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2016 MLB Draft: A First Glance at the White Sox Prospects

The 2016 MLB Draft is less than two months away, and we’ve reached the point in the draft process where we can start to narrow down the potential players the White Sox will have to choose from with the No. 10 pick.

While we bemoaned the team’s lack of spending during the offseason, the plus side of them not dishing out for one of the top free agents on the market is that the Sox are now in a good position to get top talent when the draft begins June 9. Thanks to a poor 2015 and the qualifying offer that was given to and was declined by Jeff Samardzija, the White Sox essentially have two first round picks and three in the Top 50. Officially, their first three draft picks are Nos. 10, 26 and 49.

The White Sox will also have quite a bit of money to play with, as they’ve been allotted a bonus pool of $9,416,600, the seventh most in the league, with $3,380,600 assigned to their 10th overall pick.

A lot is still to be determined when it comes to narrowing down who the White Sox could take at the No. 10 pick. College baseball season is a bit more than half over, and the prep season is in full swing but Top Prospects lists have already begun emerging, so it’s worth taking a look at the players who are projected to be available when their turn comes.

It should be mentioned, also, that you can find full scouting reports on the players mentioned below in the Baseball Prospectus MLB Draft Guide 2016 by Christopher Crawford. It’s only $5 and worth a purchase if MLB Draft knowledge is up your alley.

Who’s No. 10?

In trying to gauge who the White Sox could take at No. 10, the first and most obvious place to look is, well, who is ranked No. 10 on various Top Prospects lists. The names that emerge include University of Tennessee third baseman Nick Senzel, Puerto Rican shortstop Delvin Perez, high school outfielder Will Benson, Vanderbilt outfielder Bryan Reynolds and Vanderbilt right-handed pitcher Jordan Sheffield.

Senzel is an elite college bat who has question marks about whether or not he can stick at third base, or if second base is his future position.

Perez is only 17-years-old and tall for a shortstop at 6-foot-3, but Crawford calls him “the best prep position player in the class. He seems the type who could rocket up rankings enough in the coming weeks that he won’t be available at No. 10.

Benson, like Perez, is young as he will turn 18 shortly after draft day. A 6-foot-6 lefty, he projects as a future left fielder with elite power.

Reynolds has plus speed, has produced with the bat during his time in college and Crawford calls him a “high-floor player.”

Sheffield, the Commadores’ next in line after Carson Fulmer a year ago, has Tommy John surgery in his past and some project he could be a reliever at the next level. His best pitch is his fastball, which has topped out at 98 mph.

The college arms

Whether you believe the White Sox specifically target near-ready college arms, or that the last two years have both been a matter of the “best player available” when they drafted being just that in Fulmer and Carlos Rodon, it’s worth monitoring the early-impact college arms the Sox could have their eye on at No. 10.

In addition to the aforementioned Sheffield, Virginia’s Connor Jones, Stanford’s Cal Quantrill, Oklahoma’s Alec Hansen and Florida’s A.J. Puk are all names you could begin hearing more about as draft day approaches.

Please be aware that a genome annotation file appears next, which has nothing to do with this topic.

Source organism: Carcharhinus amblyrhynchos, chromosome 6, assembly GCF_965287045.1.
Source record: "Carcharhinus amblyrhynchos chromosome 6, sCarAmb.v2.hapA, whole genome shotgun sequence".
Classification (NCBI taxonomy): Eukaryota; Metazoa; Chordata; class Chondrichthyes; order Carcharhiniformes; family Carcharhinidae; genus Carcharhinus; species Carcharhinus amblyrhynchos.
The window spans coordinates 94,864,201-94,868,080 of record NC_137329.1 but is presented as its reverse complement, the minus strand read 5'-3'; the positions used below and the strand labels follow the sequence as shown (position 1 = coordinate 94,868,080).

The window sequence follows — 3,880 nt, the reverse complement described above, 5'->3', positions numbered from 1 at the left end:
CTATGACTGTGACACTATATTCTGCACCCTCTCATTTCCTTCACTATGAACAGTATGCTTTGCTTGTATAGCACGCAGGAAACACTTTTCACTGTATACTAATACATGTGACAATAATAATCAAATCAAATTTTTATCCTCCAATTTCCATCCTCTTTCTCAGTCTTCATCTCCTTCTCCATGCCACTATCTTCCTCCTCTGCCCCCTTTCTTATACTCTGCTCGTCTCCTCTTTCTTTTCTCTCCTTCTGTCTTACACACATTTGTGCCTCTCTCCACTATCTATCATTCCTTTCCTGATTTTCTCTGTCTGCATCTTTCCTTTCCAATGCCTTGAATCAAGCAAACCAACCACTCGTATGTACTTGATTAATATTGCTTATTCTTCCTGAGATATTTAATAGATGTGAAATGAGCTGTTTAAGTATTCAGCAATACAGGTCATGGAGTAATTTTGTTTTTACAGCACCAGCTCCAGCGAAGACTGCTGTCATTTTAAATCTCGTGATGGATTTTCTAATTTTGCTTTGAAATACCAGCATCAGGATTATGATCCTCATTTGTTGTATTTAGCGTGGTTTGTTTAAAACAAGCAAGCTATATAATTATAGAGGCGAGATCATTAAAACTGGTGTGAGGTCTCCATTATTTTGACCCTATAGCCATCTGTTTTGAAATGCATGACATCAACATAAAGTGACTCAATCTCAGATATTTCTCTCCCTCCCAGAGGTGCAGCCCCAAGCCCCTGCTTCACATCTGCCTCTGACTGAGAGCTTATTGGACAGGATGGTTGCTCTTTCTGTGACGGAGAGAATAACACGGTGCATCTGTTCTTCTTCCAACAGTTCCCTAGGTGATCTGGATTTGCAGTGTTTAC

Of those five, the two least likely to be available at No. 10 appear, for now, to be Hansen and Puk, who Crawford says are competing for the title of Best College Arm in the draft and are up there with prep lefty Jason Groome (the nearly consensus 1-1 at this point) in terms of best overall pitcher in the draft.

Others to watch

The names you’ll see thrown around will fluctuate as the year goes on, but other guys who fall into the 5-15 range include Louisville outfielder Corey Ray, Florida outfielder Buddy Reed, Mercer outfielder Kyle Lewis, prep outfielders Blake Rutherford and Mickey Moniak, and prep third baseman Bobby Dalbec.

The White Sox history of drafting and developing pitchers, as well as their inability to produce elite positional talent, has been well documented. What’s been refreshing of late has been the team’s willingness to go Best Player Available and take some risks, one of which produced current Top Prospect Tim Anderson, who was considered a somewhat risky selection in 2013 (and still is, I guess). New scouting director Nick Hostetler told Scott Merkin just that.

Likewise, with the amount of money the team has to spend, reaching for talent that will ask for money beyond that of his draft slot — like they did in drafting and signing Spencer Adams two years ago — seems like a possibility.

There’s still plenty to shake out between now and June 9, but Draft Season is upon us, and the White Sox clearly have ample opportunity to restock their farm system yet again. Who they restock it with is still to be determined.

Top Photo Credit: Joe Camporeale-USA TODAY Sports

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1 comment on “2016 MLB Draft: A First Glance at the White Sox Prospects”


Thanks for the insight on names to look for. Is there reason to think that the Sox instructors know how to develop batters any better than they have over the last 10+ years. Maybe it has been terrible scouting, but either way, I will dread hearing them taking a positional player in any of their top 3 picks. Any thoughts?

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